What is Momentum?

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Momentum, within the context of Technical Analysis, when talking about the price of a security is its rate of change.  It also pertains to the volume changes. Given that the price and the volume are not able to pick up speed in one continuous time, the Momentum functions as an oscillator.

The change in price or volume eventually plummets and regrows. What this telegraphs is a price is in an uptrend, the Momentum is positive. Logically, is a downtrend is seen; it is negative.

Calculating for Momentum

The price is always consequential to the indicator. While this is the case, there are developers that choose to design Momentum indicators when looking closely at volume.

Momentum = change in N-period Simple Moving Average (SMA) within a definite timeframe.

As such, the formula is:

Momentum = SMA(now) – SMA(N-periods ago)

Hence, longer time frames mean smoother indicators.

Let’s take the Momentum Indicator in the S&P 500’s chart, for instance. Here, the 1-period Momentum Indicator (Fig. 1) within the entirety of the map is relative to a 50-period. (Fig 2)

If the Momentum indicator is above the 100 baselines, there is a rate of change on the net present. As this is the case, it is seen as rising. If it’s below 100, the rate of change decreases at a definite timeframe.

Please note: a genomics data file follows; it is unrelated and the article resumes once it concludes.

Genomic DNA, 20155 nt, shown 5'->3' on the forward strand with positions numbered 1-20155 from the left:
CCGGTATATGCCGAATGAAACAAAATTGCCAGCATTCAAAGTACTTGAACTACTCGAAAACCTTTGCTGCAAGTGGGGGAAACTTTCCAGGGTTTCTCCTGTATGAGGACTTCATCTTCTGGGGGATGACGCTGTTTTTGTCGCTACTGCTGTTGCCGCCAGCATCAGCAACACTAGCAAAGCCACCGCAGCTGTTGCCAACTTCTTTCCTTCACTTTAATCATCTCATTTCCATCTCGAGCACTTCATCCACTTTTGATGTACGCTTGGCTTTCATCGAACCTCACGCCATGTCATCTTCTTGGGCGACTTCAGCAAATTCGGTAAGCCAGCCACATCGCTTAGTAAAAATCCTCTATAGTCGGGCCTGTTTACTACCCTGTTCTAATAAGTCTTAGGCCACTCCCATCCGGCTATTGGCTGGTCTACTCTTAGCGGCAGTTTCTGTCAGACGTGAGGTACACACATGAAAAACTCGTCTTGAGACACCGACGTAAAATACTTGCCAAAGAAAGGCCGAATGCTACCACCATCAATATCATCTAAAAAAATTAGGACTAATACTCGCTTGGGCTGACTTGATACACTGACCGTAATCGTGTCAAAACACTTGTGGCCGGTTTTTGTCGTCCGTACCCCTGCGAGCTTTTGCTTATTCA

The Momentum Indicator

A Momentum is unsustainable when it reaches an extreme level. It also takes the role of being an indicator of a coming price reversal.

Traders and investors are torn in the Momentum’s function. Momentum trading always follows a Momentum’s direction or trend. It takes cues from a trader’s inclinations. In the valuation of an asset, it might re-rate because with consideration of a motivator.  Momentum is absent of Fundamental Analysis.

Momentum does away with the “buy low and sell high” template. What it does is either use the “buy high and sell higher” or the “sell low and sell lower” methods. A number of analysts agree that one would be able to earn money through fast-moving securities.

Strategy # 1: Price Reversal

For effectiveness, pair the Momentum indicator with another for effectiveness. Such would result in more statistically-accurate readings.

For instance, the Kelter Channels use the touch of the top and bottom bands to look for areas with reversals.

Strategy # 2: Breakout Strategy

Here, we keep tabs on high momentum levels instead of a stretched indicator that is taken as a signal for price reversals.  One needs to set up a new set of indicators to make this happen. Keeping Moving averages may also be used to make things simple. If these bear shorter lengths, these will have more value. As this is the case, it goes without saying that Momentum trading uses a short-term timeframe.


In this discussion, Momentum, the change in securities’ price within a definite time frame, acts as an oscillator. The Momentum Indicator is seen as the most efficient tool in determining price reversals. For it to work with the utmost effectiveness, it has to work with another indicator.

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